I’m gobsmacked. I have not seen a sitcom tackle a weighty topic like police brutality since A Different World, which was more than twenty years ago. But this week’s Black-ish dared, and I applaud Kenya Barris for it. The writer and showrunner confessed he’s “never been as afraid about an episode of television that I’ve written in my life.”
That fear, as the episode “Hope” shows, is well-founded. The Johnson family gathers around the television to hear the results of an alleged police brutality case that resulted in the death of an unarmed teenager. It sparks a discussion between the family, with the youngest members confused and wondering what everyone’s so upset about.
Although police brutality and institutional racism are the big topics, the episode really hinges upon whether to expose twins Jack and Diane (Miles Brown and Marsai Martin) to such unpleasant facts of the world. Mom Rainbow would rather keep her little ones in the dark so they can hold onto their innocence a little longer. Andre disagrees, particularly with his wife’s optimism about the justice system. They try Bow’s method, which falls apart when riots break out over the choice not to indict.
“Why are all these people so mad?” is the hard question that Jack so innocently asks. It’s straight from Barris’ own experience with his son during the TV coverage of Ferguson in 2014. What makes the episode great is the multi-generational discourse that ensues, from Junior (Marcus Schrieber) quoting Ta-Nehisi Coates to Andre’s Pops (guest star Laurence Fishburne) knowing nothing about the case at hand. He reasons he’s been hearing the same news story for decades because nothing changes.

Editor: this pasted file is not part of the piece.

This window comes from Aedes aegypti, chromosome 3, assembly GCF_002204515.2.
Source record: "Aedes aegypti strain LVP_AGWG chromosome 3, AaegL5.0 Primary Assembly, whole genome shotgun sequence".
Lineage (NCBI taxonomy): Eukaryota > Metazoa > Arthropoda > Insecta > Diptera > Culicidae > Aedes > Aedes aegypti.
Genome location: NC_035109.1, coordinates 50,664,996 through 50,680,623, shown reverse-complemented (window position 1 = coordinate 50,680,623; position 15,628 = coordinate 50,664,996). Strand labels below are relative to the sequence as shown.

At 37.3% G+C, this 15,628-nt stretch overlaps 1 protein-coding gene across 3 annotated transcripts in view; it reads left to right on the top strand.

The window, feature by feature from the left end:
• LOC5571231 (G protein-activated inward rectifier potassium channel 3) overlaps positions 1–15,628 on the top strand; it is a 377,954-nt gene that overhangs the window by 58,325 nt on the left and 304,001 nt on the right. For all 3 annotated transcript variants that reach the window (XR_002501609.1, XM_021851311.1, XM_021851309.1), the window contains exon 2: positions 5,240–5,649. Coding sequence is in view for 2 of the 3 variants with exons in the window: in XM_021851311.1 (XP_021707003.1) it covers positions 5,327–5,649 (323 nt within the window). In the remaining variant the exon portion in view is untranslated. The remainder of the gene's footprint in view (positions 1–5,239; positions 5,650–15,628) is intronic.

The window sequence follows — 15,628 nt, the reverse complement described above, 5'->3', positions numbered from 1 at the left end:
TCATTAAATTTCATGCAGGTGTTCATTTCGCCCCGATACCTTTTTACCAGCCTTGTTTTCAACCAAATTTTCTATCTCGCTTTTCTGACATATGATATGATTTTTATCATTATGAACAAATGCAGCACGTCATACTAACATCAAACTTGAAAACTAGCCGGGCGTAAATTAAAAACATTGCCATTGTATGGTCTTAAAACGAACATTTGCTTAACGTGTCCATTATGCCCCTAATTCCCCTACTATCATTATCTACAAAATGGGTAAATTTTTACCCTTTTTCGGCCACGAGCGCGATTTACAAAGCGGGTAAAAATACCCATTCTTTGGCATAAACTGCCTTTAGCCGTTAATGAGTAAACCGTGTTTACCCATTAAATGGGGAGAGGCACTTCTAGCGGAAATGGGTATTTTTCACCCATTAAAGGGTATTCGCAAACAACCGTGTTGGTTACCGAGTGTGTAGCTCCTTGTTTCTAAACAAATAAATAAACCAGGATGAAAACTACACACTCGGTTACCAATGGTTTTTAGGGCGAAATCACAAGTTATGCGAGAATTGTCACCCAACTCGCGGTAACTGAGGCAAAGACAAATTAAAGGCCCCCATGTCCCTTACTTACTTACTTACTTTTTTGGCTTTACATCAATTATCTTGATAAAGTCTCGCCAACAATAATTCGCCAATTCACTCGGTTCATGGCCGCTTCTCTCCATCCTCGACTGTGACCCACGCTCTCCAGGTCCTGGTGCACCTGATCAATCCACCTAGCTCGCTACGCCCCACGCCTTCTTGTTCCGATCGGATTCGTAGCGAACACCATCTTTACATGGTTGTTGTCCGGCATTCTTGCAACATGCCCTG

The real gem, of course, is Anthony Anderson as patriarch Andre. Just give him an Emmy now. If you search “Blackish” on Twitter or Tumblr, there’s one particular scene you’ll see again and again in that tag. His monologue about Barack Obama’s inauguration was a powerful moment that I know resonates with viewers.
But for me it was Zoey’s breakdown and how the twins responded that made me lose it. “I know what I feel. And it’s….lost. This is my generation and these are kids our age. . . Honestly, I don’t even know what the point is sometimes. I just feel hopeless.”
Too often, Hope is treated like some higher-power faith. Like you’ve got to hold onto it no matter how much adversity you face. It’s a sentiment often spewed in Very Special Episodes of television, like Hope is the magical band-aid that will solve everything. It doesn’t. Which is part of the brilliant point Black-ish makes in this episode. Hope is something to strive for: not because it’s right, but because it can just as easily be taken away.